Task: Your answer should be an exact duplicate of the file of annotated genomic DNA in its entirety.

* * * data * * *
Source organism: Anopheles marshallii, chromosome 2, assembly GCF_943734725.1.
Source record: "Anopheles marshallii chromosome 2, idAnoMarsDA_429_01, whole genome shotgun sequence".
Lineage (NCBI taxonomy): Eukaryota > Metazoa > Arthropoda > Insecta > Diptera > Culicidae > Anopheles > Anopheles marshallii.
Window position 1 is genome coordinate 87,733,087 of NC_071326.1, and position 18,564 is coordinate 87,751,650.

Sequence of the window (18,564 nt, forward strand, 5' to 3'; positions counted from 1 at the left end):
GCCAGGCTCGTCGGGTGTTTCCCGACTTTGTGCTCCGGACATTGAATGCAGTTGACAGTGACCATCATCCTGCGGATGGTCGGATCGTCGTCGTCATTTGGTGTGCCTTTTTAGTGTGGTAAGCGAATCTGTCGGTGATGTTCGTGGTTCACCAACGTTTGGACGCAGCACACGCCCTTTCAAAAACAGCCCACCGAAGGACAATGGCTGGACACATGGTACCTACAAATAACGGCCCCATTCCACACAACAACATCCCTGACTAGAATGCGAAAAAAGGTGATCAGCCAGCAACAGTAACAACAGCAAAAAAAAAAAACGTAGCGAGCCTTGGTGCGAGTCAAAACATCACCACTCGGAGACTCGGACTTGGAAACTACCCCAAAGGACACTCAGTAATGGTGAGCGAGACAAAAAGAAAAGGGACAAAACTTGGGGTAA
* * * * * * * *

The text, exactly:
Source organism: Anopheles marshallii, chromosome 2, assembly GCF_943734725.1.
Source record: "Anopheles marshallii chromosome 2, idAnoMarsDA_429_01, whole genome shotgun sequence".
Lineage (NCBI taxonomy): Eukaryota > Metazoa > Arthropoda > Insecta > Diptera > Culicidae > Anopheles > Anopheles marshallii.
Window position 1 is genome coordinate 87,733,087 of NC_071326.1, and position 18,564 is coordinate 87,751,650.

Sequence of the window (18,564 nt, forward strand, 5' to 3'; positions counted from 1 at the left end):
GCCAGGCTCGTCGGGTGTTTCCCGACTTTGTGCTCCGGACATTGAATGCAGTTGACAGTGACCATCATCCTGCGGATGGTCGGATCGTCGTCGTCATTTGGTGTGCCTTTTTAGTGTGGTAAGCGAATCTGTCGGTGATGTTCGTGGTTCACCAACGTTTGGACGCAGCACACGCCCTTTCAAAAACAGCCCACCGAAGGACAATGGCTGGACACATGGTACCTACAAATAACGGCCCCATTCCACACAACAACATCCCTGACTAGAATGCGAAAAAAGGTGATCAGCCAGCAACAGTAACAACAGCAAAAAAAAAAAACGTAGCGAGCCTTGGTGCGAGTCAAAACATCACCACTCGGAGACTCGGACTTGGAAACTACCCCAAAGGACACTCAGTAATGGTGAGCGAGACAAAAAGAAAAGGGACAAAACTTGGGGTAA